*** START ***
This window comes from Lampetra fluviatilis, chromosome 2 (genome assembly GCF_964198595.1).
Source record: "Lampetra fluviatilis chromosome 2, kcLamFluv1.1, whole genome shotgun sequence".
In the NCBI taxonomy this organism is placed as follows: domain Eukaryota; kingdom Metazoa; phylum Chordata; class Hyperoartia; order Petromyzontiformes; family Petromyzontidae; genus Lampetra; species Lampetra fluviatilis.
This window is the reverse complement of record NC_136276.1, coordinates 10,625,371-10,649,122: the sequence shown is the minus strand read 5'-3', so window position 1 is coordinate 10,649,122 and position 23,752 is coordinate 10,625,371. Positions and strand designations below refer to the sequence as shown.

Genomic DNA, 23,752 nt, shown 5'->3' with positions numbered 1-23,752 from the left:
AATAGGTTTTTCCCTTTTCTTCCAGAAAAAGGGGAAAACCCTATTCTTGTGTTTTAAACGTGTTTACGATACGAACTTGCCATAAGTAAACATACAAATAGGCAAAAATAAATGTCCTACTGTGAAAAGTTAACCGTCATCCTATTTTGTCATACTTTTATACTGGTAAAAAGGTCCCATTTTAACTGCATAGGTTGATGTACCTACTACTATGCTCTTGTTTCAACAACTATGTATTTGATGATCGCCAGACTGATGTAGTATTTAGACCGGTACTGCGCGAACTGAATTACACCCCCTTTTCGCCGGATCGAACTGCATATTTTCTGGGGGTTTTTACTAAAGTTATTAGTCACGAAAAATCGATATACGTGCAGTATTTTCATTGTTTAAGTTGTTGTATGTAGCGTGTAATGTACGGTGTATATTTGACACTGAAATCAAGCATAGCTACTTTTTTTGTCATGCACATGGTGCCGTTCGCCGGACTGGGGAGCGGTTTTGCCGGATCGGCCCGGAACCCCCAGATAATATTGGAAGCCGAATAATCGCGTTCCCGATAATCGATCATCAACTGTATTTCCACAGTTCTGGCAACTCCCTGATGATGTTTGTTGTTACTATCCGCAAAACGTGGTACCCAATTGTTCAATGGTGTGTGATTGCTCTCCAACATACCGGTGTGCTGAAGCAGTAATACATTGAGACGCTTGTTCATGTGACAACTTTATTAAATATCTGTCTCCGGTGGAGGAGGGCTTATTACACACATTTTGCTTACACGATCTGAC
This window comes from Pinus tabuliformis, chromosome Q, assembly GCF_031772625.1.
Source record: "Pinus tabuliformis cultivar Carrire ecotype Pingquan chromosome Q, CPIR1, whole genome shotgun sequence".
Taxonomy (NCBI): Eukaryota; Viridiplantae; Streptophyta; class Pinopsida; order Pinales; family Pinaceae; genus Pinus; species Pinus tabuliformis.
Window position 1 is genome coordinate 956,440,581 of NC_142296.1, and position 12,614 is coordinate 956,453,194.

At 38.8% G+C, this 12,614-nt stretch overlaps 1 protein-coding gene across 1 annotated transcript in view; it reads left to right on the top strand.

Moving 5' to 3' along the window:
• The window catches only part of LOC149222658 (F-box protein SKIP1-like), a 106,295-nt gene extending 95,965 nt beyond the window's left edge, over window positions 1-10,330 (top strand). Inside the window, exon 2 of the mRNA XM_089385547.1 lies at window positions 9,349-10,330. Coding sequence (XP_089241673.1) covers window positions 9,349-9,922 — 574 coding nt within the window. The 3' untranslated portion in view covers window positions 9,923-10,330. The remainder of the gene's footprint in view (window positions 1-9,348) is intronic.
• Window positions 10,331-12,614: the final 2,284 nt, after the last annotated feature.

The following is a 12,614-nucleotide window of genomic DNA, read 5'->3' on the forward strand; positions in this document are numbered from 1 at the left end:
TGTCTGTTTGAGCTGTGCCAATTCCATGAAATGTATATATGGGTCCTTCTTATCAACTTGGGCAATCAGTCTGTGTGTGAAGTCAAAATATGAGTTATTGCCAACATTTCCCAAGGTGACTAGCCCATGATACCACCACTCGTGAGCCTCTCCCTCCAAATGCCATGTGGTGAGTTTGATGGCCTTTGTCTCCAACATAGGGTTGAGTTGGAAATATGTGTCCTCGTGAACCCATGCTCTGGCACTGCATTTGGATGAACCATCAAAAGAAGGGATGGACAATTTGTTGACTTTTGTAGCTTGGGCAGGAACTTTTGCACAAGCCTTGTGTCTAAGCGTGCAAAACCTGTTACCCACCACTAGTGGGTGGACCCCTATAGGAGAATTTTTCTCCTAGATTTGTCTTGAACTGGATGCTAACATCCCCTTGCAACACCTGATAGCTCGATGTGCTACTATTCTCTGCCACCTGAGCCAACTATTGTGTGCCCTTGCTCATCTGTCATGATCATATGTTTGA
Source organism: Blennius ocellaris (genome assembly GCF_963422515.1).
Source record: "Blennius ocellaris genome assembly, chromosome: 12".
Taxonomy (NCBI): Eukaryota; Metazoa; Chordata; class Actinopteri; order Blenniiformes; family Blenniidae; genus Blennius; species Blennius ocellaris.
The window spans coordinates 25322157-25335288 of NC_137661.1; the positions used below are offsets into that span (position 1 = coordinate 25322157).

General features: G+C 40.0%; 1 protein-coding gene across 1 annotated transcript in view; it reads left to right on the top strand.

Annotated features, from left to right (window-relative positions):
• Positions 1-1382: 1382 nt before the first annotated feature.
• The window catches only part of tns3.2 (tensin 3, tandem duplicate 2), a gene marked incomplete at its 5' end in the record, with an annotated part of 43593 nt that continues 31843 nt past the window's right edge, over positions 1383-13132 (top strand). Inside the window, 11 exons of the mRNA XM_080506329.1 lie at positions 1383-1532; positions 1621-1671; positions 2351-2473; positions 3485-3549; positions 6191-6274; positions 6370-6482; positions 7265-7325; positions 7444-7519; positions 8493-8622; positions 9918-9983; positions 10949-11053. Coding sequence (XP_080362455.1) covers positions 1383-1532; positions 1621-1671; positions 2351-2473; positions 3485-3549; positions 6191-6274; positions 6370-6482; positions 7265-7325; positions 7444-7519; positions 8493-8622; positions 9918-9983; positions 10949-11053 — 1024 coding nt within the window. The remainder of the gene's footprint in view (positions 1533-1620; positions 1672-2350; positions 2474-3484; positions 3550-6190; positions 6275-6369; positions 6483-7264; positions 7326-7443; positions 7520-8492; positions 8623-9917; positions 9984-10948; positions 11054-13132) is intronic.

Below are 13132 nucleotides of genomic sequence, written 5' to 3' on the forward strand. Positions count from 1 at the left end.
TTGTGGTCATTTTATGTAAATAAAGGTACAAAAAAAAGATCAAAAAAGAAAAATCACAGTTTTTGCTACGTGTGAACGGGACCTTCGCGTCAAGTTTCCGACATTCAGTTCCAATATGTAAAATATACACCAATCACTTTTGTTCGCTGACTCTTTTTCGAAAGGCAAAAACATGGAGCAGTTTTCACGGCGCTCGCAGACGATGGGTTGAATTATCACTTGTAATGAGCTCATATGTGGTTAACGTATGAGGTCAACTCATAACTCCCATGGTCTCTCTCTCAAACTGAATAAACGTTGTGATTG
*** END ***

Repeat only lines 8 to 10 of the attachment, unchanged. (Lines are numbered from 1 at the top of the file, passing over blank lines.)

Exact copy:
Source record: "Pinus tabuliformis cultivar Carrire ecotype Pingquan chromosome Q, CPIR1, whole genome shotgun sequence".
Taxonomy (NCBI): Eukaryota; Viridiplantae; Streptophyta; class Pinopsida; order Pinales; family Pinaceae; genus Pinus; species Pinus tabuliformis.
Window position 1 is genome coordinate 956,440,581 of NC_142296.1, and position 12,614 is coordinate 956,453,194.